What is the secret for UNICEF’s success on Twitter?

@UNICEF is by far the most effective organization on Twitter, averaging 184 retweets for each tweet and the second most followed international organization. UNICEF is also the most active organization, posting 18 tweets each day.
What is @UNICEF doing right? We asked Jim Rosenberg, Chief of Digital Strategy at UNICEF.

  • @UNICEF Sometimes it hurtsDon’t tweet press releases

In many organisations the social media manager is tasked to tweak and tweet the press release into 140 characters and the result is rarely engaging. As Jim Rosenberg puts it: “Our focus is squarely on creating and promoting engaging, fresh content – from first person stories to personal blogs to infographic explainers. We do have a special Twitter feed just for media, as well as for live tweeting.”

  • Don’t retweet your executives, quote them

Quite a few organizations consistently retweet tweets from their senior executive who in turn will retweet the tweets from his organization creating a virtuous cycle of retweets. UNICEF has reduced the number of straight retweets, but ‘quotes’ tweets from its regional offices and other organisations, duly attributing the tweets to their sources. As Jim Rosenberg puts it: “We really focus a lot of effort around crafting content that will resonate emotionally. We are one of the few multilateral agencies to share content external to the UN – e.g. news stories, sites like BuzzFeed and Upworthy.”

  • Don’t tweet without a picture.

Pictures are the best way to increase engagement on every single tweet. However, few organisations realize the power of visuals on Twitter. On the other hand on the @UNICEF account every tweet has a visual. “There’s no substitute for a compelling image. Professional quality photography and high-quality and sharable graphics, from inspiring quotes to explainer infographics” is the secret of the @UNICEF account according to Jim Rosenberg.

  • When is the best time to tweet?

“We re-share the best performing and most important content and we also schedule content overnight to reach all time zones and at weekends”, explains Jim Rosenberg. However the best time to tweet is when a tweet is timely: “Many of our priority issues are regularly in the news, e.g. humanitarian emergencies such as Ebola, Syria, Iraq and we also try to maximise public awareness, engaging in relevant topical conversations, e.g. #BringBackOurGirls in 2014 and the recent measles outbreak”, says Jim Rosenberg.

  • Do you promote tweets with Twitter ads?

“Not much, as our organic growth is pretty strong. We did a bit around follower growth linked to Ebola during the height of the outbreak. We also promote our bigger products from time to time, for example this video tied to our annual flagship report.”

  • What is your advice for other international organisations?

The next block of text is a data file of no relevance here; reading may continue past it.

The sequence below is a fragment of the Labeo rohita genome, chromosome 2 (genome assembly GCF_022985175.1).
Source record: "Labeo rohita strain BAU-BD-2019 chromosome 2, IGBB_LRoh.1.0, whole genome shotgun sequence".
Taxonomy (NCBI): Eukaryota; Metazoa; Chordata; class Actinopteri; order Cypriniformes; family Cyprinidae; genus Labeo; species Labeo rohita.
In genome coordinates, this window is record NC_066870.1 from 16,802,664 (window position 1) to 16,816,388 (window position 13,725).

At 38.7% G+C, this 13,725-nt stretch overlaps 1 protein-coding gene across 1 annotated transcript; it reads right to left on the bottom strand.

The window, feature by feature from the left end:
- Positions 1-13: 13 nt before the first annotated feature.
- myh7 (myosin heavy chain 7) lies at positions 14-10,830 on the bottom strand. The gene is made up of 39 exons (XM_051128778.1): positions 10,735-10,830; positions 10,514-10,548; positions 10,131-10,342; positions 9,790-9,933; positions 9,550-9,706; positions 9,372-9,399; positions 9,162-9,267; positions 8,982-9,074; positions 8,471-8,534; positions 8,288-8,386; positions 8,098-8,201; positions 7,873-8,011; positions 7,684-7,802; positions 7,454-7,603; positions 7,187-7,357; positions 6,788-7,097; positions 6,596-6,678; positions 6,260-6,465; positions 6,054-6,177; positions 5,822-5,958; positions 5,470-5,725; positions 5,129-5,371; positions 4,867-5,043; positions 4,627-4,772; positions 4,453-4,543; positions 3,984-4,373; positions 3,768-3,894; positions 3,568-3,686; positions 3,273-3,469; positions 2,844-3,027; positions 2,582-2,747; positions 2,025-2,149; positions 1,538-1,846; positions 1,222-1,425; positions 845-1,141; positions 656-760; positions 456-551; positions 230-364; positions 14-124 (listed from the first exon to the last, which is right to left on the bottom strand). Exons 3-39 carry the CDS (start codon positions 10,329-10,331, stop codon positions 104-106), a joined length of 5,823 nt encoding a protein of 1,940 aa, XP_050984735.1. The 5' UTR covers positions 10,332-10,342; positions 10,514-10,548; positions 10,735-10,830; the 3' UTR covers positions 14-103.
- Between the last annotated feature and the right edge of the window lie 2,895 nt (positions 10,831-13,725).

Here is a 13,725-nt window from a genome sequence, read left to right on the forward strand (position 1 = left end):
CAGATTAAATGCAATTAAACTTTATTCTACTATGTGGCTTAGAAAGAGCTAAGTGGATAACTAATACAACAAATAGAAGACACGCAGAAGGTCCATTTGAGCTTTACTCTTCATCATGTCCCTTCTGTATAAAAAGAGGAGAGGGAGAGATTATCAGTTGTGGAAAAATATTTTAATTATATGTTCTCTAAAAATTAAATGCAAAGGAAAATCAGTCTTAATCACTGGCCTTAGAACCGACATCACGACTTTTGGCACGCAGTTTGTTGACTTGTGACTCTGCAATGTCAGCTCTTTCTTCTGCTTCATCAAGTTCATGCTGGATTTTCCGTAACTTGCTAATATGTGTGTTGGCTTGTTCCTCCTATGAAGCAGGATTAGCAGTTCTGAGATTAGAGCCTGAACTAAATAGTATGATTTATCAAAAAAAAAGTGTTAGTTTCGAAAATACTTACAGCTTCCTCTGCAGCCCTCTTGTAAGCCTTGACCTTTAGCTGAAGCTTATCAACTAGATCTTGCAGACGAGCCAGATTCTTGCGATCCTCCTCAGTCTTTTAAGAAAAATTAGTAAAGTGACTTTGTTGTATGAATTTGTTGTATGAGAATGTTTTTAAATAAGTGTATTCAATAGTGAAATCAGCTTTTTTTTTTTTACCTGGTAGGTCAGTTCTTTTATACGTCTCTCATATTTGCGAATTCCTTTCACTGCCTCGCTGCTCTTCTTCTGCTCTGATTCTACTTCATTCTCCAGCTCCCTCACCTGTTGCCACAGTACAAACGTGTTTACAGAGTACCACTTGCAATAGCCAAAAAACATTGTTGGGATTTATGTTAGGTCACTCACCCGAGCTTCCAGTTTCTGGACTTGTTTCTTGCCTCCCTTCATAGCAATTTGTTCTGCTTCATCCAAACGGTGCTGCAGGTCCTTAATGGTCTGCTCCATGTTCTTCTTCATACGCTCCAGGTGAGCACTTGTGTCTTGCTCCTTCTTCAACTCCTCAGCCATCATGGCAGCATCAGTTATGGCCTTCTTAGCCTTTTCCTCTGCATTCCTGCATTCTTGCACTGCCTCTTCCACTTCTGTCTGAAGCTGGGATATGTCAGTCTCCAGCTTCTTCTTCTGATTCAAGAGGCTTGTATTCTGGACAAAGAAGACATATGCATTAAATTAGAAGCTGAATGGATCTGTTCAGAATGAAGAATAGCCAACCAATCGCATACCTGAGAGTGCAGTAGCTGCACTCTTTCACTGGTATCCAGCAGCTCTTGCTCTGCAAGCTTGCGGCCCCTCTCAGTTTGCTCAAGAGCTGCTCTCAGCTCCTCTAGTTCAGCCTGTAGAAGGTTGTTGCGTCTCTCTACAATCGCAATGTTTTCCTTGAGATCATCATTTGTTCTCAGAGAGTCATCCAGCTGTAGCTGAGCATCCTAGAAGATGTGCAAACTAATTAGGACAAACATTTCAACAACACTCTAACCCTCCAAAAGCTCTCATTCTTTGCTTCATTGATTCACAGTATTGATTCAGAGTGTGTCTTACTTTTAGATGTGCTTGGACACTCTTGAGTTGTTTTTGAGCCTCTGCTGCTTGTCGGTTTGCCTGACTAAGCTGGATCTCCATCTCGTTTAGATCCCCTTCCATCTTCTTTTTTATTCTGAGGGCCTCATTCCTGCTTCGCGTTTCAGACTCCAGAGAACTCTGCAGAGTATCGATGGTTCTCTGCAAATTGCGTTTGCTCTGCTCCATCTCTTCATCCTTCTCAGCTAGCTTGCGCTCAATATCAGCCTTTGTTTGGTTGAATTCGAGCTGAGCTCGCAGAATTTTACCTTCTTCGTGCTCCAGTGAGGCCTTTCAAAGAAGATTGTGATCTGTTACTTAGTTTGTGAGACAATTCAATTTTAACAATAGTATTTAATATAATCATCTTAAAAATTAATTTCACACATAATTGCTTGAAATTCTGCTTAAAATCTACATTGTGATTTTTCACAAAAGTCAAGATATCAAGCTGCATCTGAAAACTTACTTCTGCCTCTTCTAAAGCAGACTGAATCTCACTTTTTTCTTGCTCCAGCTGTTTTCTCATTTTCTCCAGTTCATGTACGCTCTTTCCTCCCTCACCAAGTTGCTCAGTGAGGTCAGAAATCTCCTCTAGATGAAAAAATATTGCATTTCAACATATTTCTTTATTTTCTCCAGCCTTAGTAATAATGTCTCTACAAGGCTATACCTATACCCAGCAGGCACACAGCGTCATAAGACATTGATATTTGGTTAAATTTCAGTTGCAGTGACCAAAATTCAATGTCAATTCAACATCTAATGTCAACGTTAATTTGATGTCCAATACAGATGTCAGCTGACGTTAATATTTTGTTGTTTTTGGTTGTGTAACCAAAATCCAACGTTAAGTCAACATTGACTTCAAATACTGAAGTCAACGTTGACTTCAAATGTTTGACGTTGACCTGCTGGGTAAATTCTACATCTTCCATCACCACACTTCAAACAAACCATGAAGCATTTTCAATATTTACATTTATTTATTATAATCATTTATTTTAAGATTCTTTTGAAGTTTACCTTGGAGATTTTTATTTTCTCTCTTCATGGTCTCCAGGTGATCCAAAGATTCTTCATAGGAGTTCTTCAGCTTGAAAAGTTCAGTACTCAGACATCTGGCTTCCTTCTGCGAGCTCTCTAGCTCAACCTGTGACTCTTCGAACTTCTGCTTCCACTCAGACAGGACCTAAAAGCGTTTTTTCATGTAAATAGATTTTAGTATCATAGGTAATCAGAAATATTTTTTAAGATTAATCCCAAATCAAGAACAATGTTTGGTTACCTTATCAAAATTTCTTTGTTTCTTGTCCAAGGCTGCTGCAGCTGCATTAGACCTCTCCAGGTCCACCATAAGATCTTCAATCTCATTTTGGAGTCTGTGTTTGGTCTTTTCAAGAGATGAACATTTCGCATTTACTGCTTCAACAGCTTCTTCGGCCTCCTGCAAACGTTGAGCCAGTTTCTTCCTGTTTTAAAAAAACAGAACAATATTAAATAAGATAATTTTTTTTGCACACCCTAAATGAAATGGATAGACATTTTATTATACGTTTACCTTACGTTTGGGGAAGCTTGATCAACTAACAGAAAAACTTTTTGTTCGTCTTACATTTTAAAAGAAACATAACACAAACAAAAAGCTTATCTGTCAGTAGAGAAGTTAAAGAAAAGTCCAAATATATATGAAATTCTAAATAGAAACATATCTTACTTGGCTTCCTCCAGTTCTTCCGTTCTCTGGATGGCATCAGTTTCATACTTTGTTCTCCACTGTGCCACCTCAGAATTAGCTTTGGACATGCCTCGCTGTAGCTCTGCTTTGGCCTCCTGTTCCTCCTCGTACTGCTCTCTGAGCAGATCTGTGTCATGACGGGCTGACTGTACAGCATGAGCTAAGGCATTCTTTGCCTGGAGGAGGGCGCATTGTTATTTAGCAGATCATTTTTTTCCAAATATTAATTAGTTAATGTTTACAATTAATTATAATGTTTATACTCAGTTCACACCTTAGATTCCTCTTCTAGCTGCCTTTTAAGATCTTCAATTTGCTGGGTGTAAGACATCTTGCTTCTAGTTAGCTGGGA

“Content should be demand-driven, created with the audience and objective firmly in mind. In my experience, expectations and demands on digital teams can be at times overwhelming compared to what really works online. This is one of our biggest challenges when trying to be strategic. Staff training and capacity, especially in field offices, is key. The more awareness and understanding people have of digital, the more likely you’ll be to have ownership and broad-based buy-in.”

  • What is your secret?

“We have an amazing team and a compelling mandate – children. Plus, we are getting away from communicating just for the sake of it, and communicating to actually drive change for children. In 2014 we changed our team structure a bit to fully integrate visual storytelling with engagement – and we optimized unicef.org to be 90% mobile. So we’ve seen a lot of organic growth because the people a) making content and b) engaging with audiences are more integrated. But also we honestly feel we could be doing better. Our biggest constraint is not being able to engage with existing (relevant) conversations too much because as an organisation we are firmly focused on our own priorities, some of which can be niche.”

  • What is your advice for other international organisations?

“Look over the horizon and be ready for what’s next. The GSMA says that by 2020, four out of every five smartphone connections worldwide will come from the developing world. This presents tremendous challenges to traditional ways of communicating. Organisations must take care to speak with a human voice and focus on using digital to shrink the gaps between people in different countries. Social media, the internet – these are becoming ubiquitous more quickly than any of us expected.

How do International Organisations Tweet in 2015?

Introduction

When the European Organisation for Nuclear Research (CERN) discovered the Higgs boson, also known as the “God particle,” it announced this major science discovery via Twitter.

When the Nobel Prize committee was unable to place a phone call to the 2013 Nobel Peace Prize winner the Organisation for the Prohibition of Chemical Weapons (@OPCW), it used Twitter instead.

When the World Health Organisation (@WHO) wants to send important messages in times of epidemic outbreaks, it uses Twitter alerts to push the tweet directly to a follower’s mobile phone.

When Pierre Krähenbühl, the Commissioner General of UNRWA wanted to express his outrage after the bombing of a UNRWA operated school in the Gaza strip he took to Twitter.